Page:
World War I

Italian artist Girolamo di Tommaso da Treviso created the ceremonial shield around 1535.

Ornate Medieval Shield Looted by the Nazis Will Be Returned to the Czech Republic

Created in the 16th century, the intricately decorated piece of armor was once owned by Archduke Franz Ferdinand

Procession marking the opening of the Belfast-based Ulster parliament in June 1921

One Hundred Years Ago, Northern Ireland's 'Unholy War' Resulted in a Deadly Summer

In July 1921, an outburst of sectarian violence in Belfast claimed 16 lives on the eve of a truce between Great Britain and Ireland

Cher Ami, April 1918–June 1919

Smithsonian Voices

Solving a 100-Year-Old Mystery About the Brave Pigeon Cher Ami

Science determines the most famous pigeon in World War I history was not a female, but a cock bird

Visitors explore during a sneak preview of the newly renovated Harry S. Truman Presidential Museum and Museum in Independence, Missouri. The $29 million expansion took 2 years to complete.

At the Harry Truman Library and Museum, Visitors Get to Ask Themselves Where the Buck Stops

Interactive exhibitions pose questions about the decision to drop the nuclear bomb, the Red Scare, Truman's foreign policy and more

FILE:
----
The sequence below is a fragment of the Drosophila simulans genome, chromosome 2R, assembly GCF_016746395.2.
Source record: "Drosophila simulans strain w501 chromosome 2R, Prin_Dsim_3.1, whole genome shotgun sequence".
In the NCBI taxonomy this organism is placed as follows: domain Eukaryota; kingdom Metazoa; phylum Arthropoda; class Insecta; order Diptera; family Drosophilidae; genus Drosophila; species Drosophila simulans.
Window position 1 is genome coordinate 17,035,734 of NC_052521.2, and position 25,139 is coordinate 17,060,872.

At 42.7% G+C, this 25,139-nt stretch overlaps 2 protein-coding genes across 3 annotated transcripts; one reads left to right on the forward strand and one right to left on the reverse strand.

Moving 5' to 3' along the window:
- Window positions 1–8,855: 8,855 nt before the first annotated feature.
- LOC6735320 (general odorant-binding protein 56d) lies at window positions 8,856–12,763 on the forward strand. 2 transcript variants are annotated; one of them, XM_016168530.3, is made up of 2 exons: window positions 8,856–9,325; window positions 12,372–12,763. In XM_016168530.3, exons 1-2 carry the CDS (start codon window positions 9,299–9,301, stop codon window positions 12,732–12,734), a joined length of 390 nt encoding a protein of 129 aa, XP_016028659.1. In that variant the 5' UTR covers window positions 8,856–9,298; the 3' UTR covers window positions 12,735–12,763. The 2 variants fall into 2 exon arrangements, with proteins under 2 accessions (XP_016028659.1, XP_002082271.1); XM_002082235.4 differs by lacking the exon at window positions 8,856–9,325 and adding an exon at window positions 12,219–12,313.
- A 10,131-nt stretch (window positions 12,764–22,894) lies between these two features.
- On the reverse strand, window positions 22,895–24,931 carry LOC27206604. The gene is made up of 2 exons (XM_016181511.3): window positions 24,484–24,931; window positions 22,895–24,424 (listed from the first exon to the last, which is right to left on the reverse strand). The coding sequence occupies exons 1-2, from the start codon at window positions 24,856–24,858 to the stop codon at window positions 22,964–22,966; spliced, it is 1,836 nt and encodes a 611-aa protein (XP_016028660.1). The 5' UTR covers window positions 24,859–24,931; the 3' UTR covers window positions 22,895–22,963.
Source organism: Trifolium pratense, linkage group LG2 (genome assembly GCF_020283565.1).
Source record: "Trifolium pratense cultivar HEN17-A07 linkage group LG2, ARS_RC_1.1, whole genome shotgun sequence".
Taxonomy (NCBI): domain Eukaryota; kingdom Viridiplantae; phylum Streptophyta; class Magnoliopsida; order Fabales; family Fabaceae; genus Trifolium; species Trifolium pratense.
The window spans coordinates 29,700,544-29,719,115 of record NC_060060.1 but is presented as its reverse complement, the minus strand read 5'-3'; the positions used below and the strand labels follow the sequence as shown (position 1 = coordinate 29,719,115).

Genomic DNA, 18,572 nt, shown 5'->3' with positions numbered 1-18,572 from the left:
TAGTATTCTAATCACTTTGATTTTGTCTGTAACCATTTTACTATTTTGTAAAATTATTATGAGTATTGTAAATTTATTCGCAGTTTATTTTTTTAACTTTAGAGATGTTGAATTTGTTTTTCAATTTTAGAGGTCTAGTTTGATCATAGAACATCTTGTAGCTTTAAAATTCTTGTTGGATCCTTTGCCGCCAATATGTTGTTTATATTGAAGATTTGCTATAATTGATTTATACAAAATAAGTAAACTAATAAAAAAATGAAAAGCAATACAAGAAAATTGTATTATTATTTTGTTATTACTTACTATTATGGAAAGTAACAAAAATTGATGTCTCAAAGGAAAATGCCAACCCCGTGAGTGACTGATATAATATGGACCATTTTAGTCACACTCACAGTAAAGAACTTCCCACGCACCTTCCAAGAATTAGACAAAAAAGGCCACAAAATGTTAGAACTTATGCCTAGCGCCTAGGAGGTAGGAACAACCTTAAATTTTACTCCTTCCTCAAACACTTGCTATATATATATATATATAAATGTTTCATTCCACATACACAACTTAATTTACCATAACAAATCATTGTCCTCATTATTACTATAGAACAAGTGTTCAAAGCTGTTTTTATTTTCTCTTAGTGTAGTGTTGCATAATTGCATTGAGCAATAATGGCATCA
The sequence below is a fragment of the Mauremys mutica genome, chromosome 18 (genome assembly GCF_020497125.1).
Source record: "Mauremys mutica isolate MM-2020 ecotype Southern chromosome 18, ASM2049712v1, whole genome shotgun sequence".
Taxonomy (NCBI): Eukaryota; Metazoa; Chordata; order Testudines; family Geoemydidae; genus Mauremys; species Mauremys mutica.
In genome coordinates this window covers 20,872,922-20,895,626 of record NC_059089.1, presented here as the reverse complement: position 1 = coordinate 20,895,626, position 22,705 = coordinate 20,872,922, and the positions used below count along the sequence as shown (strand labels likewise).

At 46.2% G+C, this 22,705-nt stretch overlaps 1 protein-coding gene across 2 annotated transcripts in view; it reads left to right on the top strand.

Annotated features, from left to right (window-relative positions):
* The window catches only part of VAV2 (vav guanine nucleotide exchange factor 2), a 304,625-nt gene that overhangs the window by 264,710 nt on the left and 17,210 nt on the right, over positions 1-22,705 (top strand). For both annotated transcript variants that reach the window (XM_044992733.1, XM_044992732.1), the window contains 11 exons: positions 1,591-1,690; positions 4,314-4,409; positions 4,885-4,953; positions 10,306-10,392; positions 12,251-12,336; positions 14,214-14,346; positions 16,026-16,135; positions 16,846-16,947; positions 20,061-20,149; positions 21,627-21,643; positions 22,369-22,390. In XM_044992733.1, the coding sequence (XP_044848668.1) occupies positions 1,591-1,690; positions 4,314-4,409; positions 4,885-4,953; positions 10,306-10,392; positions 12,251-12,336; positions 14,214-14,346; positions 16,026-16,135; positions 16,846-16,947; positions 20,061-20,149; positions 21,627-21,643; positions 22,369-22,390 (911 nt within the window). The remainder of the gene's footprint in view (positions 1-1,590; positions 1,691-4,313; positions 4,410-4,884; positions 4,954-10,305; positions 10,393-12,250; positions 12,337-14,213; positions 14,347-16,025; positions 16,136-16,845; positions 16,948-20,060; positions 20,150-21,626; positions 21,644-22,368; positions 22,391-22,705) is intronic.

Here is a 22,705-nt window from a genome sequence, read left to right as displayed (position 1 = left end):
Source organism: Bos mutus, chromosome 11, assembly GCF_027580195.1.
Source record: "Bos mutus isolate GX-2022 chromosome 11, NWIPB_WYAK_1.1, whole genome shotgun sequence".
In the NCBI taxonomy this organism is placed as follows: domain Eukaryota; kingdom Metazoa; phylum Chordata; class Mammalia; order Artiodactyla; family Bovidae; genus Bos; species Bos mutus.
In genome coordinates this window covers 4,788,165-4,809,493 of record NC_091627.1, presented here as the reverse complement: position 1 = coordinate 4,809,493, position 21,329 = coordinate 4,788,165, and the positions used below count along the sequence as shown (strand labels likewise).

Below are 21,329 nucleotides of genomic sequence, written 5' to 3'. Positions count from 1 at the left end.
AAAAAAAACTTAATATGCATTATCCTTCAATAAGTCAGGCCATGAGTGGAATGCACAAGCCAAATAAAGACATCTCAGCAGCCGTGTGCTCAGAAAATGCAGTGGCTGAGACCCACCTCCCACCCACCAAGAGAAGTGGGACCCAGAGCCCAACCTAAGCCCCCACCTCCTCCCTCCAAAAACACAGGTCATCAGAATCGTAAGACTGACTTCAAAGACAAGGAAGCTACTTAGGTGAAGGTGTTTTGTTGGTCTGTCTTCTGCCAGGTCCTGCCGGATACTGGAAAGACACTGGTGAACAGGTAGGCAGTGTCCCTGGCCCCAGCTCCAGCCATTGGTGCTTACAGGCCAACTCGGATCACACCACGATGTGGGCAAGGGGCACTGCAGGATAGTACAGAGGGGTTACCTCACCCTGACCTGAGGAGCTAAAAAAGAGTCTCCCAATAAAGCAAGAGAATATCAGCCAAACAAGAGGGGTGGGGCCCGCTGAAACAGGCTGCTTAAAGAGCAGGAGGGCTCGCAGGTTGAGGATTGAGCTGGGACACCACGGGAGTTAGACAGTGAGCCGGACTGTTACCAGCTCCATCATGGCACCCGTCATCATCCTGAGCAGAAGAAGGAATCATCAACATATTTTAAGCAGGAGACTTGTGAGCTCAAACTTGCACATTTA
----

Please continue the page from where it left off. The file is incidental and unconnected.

This July 9, 2020, photograph shows a 14th-century bell tower peeking out of Lake Resia in northern Italy. The building—and the historic town it once stood in—were submerged in an artificial lake in 1950 to generate power for a nearby hydroelectric plant.

Submerged Italian Village Briefly Resurfaces After 70 Years Underwater

Construction work revealed the foundations of Curon, a historic alpine town, for the first time since 1950

Cheez-It’s 11-month shelf life is impressive, but so is the company’s history.

A Brief History of the Cheez-It

America's iconic orange cracker turns 100 this year

Warming temperatures allowed archaeologists to begin examining the barracks, which had previously been sealed off by a glacier, in 2017.

Cool Finds

Melting Glacier in the Italian Alps Reveals Trove of World War I Artifacts

Excavations at the summit of Mount Scorluzzo offer rare glimpse into lives of soldiers fighting in the White War

Some facets of the 1918 influenza pandemic echo today's crisis: There were mask mandates, campaigns against spitting and pleas for people to cover their mouths, and more than half a million Americans died. The decade that followed the pandemic, however, was marked by social change and economic prosperity—for some.

What Caused the Roaring Twenties? Not the End of a Pandemic (Probably)

As the U.S. anticipates a vaccinated summer, historians say measuring the impact of the 1918 influenza on the uproarious decade that followed is tricky

Rendering of the National World War I Memorial's wall of remembrance, which is set to be installed in 2024

How D.C.'s Newly Unveiled WWI Memorial Commemorates the Global Conflict

The space's central feature, a 60-foot-long wall of remembrance, remains unfinished

Cpl. Lawrence McVey poses at attention in a photographic postcard. The word "Hero" is inscribed at the top.

The Unmatched Bravery of the Harlem Hellfighters

A salute to the all-Black World War I fighting unit